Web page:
Getting Under Your Skin: Why Sunscreen Matters, Even In the Winter

Dermatologist Dr. Beth Goldstein shares what sun protection products to use and when

Sunscreen isn’t just for the beach. In fact, says Dr. Beth Goldstein, Adjunct Clinical Associate Professor in the Department of Dermatology at University of North Carolina at Chapel Hill, year-round sun protection can reduce your skin-cancer risk by 40%, so it’s crucial during the winter months, too.

In our new series, Getting Under Your Skin, Dr. Goldstein answers our questions about skin and sun-protection. First up, we’re tackling skin cancer and why applying sunscreen daily is every bit as important as brushing your teeth.

Do you have a question for Dr. Goldstein? Email us here.

Katie Couric Media: Why is it still so important to wear sunscreen in the winter?

Dr. Goldstein: Most people know they’re at risk of sunburn and skin damage in bright sunshine and warm weather, but they don’t always realize that harmful UVA (ultraviolet) rays are present all year long. Although UVA rays don’t cause sunburns nearly at the rate of UVB rays, they’re potentially even more dangerous, because they penetrate more deeply into the skin, which may result in skin cancer, damaged collagen, wrinkles, and the irregular pigmentation we see as brown spots. Over time, UVA rays cause cumulative damage to the skin.

This type of UVA ray comes through most window glass, so even when you’re inside — or in your car — your skin can be damaged. And don’t even think about a tanning bed, which uses UVA rays in incredibly high dosages.

Every day, year round, even in winter — put your sunscreen next to your toothpaste, make it easy to have that daily habit that can make sure an important impact in your skin health.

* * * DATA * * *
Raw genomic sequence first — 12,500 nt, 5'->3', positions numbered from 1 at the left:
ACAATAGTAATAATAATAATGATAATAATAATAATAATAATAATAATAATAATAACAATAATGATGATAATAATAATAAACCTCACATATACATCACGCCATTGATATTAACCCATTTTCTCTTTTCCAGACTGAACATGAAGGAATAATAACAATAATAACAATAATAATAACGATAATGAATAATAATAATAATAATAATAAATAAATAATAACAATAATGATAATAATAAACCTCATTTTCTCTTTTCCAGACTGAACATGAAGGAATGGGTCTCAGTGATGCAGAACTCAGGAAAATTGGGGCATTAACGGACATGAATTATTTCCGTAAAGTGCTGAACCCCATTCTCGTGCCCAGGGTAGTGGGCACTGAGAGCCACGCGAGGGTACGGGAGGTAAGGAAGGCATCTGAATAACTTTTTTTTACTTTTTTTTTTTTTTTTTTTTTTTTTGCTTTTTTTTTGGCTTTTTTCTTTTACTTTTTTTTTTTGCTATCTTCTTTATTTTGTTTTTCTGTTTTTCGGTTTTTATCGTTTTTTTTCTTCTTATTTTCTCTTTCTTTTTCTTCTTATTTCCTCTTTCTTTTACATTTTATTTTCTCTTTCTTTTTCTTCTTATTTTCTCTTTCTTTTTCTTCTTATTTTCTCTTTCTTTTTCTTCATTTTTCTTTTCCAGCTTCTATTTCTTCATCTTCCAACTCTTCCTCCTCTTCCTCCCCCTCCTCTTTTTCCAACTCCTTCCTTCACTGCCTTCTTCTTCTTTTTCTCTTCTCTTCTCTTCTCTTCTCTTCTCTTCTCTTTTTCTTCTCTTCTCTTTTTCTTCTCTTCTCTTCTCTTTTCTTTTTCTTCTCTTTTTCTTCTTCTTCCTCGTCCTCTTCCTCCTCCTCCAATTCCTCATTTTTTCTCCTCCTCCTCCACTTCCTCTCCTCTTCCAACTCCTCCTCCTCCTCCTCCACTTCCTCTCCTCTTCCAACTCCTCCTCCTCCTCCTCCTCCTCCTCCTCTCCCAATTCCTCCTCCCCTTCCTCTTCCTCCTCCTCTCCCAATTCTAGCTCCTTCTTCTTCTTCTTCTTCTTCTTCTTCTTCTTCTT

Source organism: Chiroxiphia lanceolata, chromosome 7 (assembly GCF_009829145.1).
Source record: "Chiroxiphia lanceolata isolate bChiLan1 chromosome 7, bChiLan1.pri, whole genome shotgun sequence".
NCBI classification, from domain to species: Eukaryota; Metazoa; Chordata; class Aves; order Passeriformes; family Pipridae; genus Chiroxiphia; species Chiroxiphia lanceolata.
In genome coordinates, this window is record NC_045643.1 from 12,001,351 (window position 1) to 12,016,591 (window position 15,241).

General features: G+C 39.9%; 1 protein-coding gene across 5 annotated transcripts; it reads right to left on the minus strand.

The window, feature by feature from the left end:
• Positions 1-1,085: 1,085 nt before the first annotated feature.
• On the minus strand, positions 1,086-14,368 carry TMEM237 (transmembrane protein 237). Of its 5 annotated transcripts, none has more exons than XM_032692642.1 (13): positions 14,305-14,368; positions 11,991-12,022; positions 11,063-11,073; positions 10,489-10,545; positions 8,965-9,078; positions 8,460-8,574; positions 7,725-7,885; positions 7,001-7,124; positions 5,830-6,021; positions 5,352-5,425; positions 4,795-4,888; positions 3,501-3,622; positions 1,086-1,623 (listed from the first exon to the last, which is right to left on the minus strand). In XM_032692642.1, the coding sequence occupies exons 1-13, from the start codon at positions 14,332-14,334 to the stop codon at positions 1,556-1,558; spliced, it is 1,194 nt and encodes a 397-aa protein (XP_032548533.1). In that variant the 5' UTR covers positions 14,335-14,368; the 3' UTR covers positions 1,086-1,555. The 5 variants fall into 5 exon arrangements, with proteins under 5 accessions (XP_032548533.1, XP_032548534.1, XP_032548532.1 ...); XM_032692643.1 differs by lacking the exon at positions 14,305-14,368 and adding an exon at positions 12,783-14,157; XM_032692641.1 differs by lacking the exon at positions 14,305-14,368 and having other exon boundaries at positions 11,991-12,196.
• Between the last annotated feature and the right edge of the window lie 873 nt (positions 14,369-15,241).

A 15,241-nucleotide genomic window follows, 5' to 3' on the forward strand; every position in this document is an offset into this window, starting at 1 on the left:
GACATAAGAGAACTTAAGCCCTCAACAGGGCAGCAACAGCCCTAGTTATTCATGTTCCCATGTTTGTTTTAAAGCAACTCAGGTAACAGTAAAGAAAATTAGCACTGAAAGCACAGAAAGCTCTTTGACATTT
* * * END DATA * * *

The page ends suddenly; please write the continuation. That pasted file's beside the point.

Skin cancer is the most common cancer in the U.S. At least one in five Americans will develop skin cancer in their lifetime. Why is this?

Think about cavities. If you only brushed your teeth during the summer months, would you be shocked to see cavities and gum disease? No. Like oral care, skin cancer prevention is not a seasonal thing. It requires daily year-round care.

The majority of skin cancer — 90% of the 5 million cases diagnosed in the U.S. each year — are caused by artificial or natural sun exposure over a lifetime. We get significant sun exposure before age 18 and, as adults, each time a sunburn or tan fades away, the damage to the DNA of the skin continues to accumulate.

What are some signs of skin cancer that people can look for at home?

It is helpful to know what spots you have on your skin to begin with, so you can recognize new ones, spots that are changing, or not healing. The American Academy of Dermatology provides a guide for monthly skin self-checks. Ask someone to help you check areas like your back, that are difficult to see. Ask your hairdresser to check your scalp. 

  • Basal cell carcinomas often look like  a pimple, scratch, or dry spot. What’s different about them is that, after 4 weeks, the lesion just won’t heal. These growths can also look like waxy or scar-like growths that get larger or change in shape.  
  • Squamous cell carcinomas often look like basal cell carcinomas, but they can appear suddenly as a red or scaly patch, pimple, or a bump that will not heal.  
  • Melanomas can be any color, texture or size but the common characteristic is a spot that is evolving or changing. Classically if a spot (flat or raised) is asymmetrical, variable in color (ranging from light brown to pink), has irregular borders, or is enlarging in diameter it should be checked out.  Don’t wait until it’s bleeding or painful to see a dermatologist. Early detection and treatment are what lead to high cure rates.

When buying sunscreen, what should people look for on the label? What sun protection products do you recommend?